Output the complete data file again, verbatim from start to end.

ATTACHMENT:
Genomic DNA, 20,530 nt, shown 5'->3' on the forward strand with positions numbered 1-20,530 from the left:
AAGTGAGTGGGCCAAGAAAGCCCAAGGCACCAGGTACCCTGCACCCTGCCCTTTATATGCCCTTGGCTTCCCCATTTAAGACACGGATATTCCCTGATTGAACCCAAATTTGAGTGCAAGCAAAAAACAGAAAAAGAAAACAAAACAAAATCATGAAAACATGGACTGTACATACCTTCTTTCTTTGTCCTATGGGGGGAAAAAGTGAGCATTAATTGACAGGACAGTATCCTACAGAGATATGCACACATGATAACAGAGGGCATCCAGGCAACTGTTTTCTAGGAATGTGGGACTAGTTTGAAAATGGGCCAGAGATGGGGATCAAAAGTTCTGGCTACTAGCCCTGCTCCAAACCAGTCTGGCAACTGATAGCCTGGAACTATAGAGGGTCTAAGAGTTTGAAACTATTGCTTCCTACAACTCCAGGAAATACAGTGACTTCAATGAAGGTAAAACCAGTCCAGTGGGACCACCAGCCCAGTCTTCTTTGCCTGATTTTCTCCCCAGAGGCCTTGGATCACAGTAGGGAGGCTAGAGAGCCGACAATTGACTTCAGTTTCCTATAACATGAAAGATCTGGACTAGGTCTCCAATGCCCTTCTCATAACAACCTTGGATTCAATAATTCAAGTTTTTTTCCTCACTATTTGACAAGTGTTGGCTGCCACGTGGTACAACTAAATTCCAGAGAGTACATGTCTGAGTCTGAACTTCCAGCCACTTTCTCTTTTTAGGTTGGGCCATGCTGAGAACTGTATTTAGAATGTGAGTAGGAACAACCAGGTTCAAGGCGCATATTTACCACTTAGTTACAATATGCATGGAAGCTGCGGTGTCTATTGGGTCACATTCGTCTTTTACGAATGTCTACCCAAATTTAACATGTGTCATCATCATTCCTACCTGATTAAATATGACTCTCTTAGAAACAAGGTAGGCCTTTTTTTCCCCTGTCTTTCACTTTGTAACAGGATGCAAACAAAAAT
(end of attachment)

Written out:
Genomic DNA, 20,530 nt, shown 5'->3' on the forward strand with positions numbered 1-20,530 from the left:
AAGTGAGTGGGCCAAGAAAGCCCAAGGCACCAGGTACCCTGCACCCTGCCCTTTATATGCCCTTGGCTTCCCCATTTAAGACACGGATATTCCCTGATTGAACCCAAATTTGAGTGCAAGCAAAAAACAGAAAAAGAAAACAAAACAAAATCATGAAAACATGGACTGTACATACCTTCTTTCTTTGTCCTATGGGGGGAAAAAGTGAGCATTAATTGACAGGACAGTATCCTACAGAGATATGCACACATGATAACAGAGGGCATCCAGGCAACTGTTTTCTAGGAATGTGGGACTAGTTTGAAAATGGGCCAGAGATGGGGATCAAAAGTTCTGGCTACTAGCCCTGCTCCAAACCAGTCTGGCAACTGATAGCCTGGAACTATAGAGGGTCTAAGAGTTTGAAACTATTGCTTCCTACAACTCCAGGAAATACAGTGACTTCAATGAAGGTAAAACCAGTCCAGTGGGACCACCAGCCCAGTCTTCTTTGCCTGATTTTCTCCCCAGAGGCCTTGGATCACAGTAGGGAGGCTAGAGAGCCGACAATTGACTTCAGTTTCCTATAACATGAAAGATCTGGACTAGGTCTCCAATGCCCTTCTCATAACAACCTTGGATTCAATAATTCAAGTTTTTTTCCTCACTATTTGACAAGTGTTGGCTGCCACGTGGTACAACTAAATTCCAGAGAGTACATGTCTGAGTCTGAACTTCCAGCCACTTTCTCTTTTTAGGTTGGGCCATGCTGAGAACTGTATTTAGAATGTGAGTAGGAACAACCAGGTTCAAGGCGCATATTTACCACTTAGTTACAATATGCATGGAAGCTGCGGTGTCTATTGGGTCACATTCGTCTTTTACGAATGTCTACCCAAATTTAACATGTGTCATCATCATTCCTACCTGATTAAATATGACTCTCTTAGAAACAAGGTAGGCCTTTTTTTCCCCTGTCTTTCACTTTGTAACAGGATGCAAACAAAAAT